Sunday, June 16, 2013

racial inequality without racism

In 2003, I stood on the campus of UC Berkeley among a massive crowd of protesters, who were arguing for radical changes to university admittance policies.  They shouted that racism was ingrained in our country, that white people hid behind a vale of political correctness that masked an underlying modern day Jim Crow society.  How could this be, I thought.

Everything my personal experience told me suggested otherwise.  Nobody I ever personally knew was racist.  I had grown up in a rural predominantly white community, and the one or two fringe people flying their confederate flags weren't exactly what you'd call "difference makers" in town.  If I had to bet based on my personal interaction with people I met at Berkeley, I'd guess well north of 99% believe in civil rights, and embraced the diversity that made our campus special.  A Jim Crow UC Berkeley just didn't fit into my world view.

Last night, listening to the Tavis Smiley show on the way home, I heard this fascinating interview with Nancy DiTomaso as she discussed her book "The American Dilemma, racial inequality without racism".  There, she noted that after interviewing thousands of individuals, she found that for 99% of people, 70% or more of their job opportunities had came because they had some extra help from a friend or former coworker.  This type of networking has the effect of marginalizing social mobility, because if you come from a community where there are already no job opportunities to be shared, it makes it that much tougher to break into a market where you do not have a connection.  This is a reality that fits well in my understanding of how the world works.  Personal connections make getting a job 10 times easier for someone seeking employment.

But why does the world work that way?  Businesses have a financial interest in hiring the best candidates for the job.  They want a meritocracy.  The reality is that the hiring process in the modern workplace is totally broken.  How can you really know what a person claims to understand on their resume, amongst rampant exaggeration?  How can you project how an employee will do based on a 30 minute call and a 45 minute in person interview?  It is a joke.  A bad hire is far worse than not hiring anyone at all, and companies must hedge against this risk however they can.  So they turn to personal recommendations.  Nothing really identifies a star in the workplace like working with them for months on end, staying up late at night, relying on their good ideas to make a team successful.  If you can convince people you ALREADY know are good to come work with you, it is a huge win.  At the cost of an unintended structural inequality, without racism.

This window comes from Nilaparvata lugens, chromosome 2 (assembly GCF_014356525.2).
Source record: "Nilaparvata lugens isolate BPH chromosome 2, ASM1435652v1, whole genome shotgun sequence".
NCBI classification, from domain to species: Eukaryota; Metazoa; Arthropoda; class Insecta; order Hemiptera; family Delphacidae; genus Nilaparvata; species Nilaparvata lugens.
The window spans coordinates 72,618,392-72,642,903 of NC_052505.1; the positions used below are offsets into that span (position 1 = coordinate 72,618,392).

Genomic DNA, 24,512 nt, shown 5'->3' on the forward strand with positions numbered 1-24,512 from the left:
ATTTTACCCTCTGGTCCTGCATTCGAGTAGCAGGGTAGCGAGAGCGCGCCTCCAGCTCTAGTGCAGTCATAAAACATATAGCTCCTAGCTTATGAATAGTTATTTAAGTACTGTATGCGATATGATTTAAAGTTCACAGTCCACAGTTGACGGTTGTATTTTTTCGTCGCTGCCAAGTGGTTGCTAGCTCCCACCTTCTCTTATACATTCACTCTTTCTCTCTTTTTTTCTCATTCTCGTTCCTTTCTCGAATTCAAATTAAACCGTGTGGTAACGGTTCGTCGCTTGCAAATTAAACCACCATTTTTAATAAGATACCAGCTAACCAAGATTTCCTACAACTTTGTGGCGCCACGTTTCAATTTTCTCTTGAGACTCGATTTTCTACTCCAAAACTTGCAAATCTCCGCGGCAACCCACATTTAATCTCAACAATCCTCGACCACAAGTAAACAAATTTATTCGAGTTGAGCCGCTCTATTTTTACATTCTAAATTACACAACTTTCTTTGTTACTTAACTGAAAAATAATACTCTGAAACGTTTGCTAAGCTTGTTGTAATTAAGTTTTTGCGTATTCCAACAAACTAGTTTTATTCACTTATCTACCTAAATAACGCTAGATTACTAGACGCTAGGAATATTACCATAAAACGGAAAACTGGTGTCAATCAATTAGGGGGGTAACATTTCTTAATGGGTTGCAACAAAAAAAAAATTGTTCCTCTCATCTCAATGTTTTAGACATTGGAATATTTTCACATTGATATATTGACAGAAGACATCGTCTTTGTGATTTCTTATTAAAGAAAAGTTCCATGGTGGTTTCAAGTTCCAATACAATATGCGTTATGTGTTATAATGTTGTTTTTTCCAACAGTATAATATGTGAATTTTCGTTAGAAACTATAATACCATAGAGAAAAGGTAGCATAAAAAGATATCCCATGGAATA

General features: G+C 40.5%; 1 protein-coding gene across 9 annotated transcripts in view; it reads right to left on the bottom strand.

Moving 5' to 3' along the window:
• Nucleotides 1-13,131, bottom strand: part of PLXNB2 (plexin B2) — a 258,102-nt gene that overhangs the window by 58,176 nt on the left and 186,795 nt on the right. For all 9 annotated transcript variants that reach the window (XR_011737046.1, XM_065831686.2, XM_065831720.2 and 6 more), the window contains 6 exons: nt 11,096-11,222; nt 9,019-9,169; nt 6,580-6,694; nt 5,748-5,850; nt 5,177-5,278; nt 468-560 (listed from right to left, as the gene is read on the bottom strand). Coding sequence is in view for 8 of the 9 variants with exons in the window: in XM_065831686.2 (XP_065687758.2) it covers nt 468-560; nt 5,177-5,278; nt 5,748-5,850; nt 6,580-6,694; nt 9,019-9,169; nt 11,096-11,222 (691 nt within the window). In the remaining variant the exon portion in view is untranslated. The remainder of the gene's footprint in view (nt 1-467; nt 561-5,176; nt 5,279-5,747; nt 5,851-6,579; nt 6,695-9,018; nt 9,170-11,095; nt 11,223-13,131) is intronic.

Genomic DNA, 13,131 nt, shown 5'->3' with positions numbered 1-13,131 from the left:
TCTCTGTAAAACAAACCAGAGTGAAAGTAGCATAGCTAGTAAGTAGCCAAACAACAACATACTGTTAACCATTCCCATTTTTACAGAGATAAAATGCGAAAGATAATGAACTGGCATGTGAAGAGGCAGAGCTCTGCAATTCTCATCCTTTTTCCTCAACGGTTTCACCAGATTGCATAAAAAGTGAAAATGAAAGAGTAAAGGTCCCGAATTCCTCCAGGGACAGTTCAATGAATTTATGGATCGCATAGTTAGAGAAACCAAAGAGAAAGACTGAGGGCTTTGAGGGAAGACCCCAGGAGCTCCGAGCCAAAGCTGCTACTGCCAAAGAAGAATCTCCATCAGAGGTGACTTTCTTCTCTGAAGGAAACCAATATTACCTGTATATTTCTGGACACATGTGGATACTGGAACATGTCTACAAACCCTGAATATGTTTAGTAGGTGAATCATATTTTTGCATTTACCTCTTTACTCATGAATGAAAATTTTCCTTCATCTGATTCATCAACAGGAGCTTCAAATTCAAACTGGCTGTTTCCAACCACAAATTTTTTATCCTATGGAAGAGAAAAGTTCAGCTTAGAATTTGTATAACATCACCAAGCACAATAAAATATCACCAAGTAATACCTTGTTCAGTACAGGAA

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What could we do to improve on this system?  We need to improve the hiring process to make it more merit based.  Companies need tangible evidence about the people they invest in.  There are a few areas where I could see wins both for companies and minorities in my industry, software engineering.  First, there are competition based sites such as Top Coder and 99designs, where contracts are won on a merit based system via direct competition.  Statistics on these sites give you a quantitative difference between the results of different individuals, which can be meaningful when hiring a full time employee.  This is a meritocracy in its truest form.  Next, if companies can increase the ratio of interns to full time employees, they provide low cost, low risk opportunities to identify potential candidates based on an extended period of working along side them.  These kind of jobs provide invaluable inroads for people just starting their career, and improve the long term quality of employees that a company brings in, without having to rely on personal recommendations to hedge risk.

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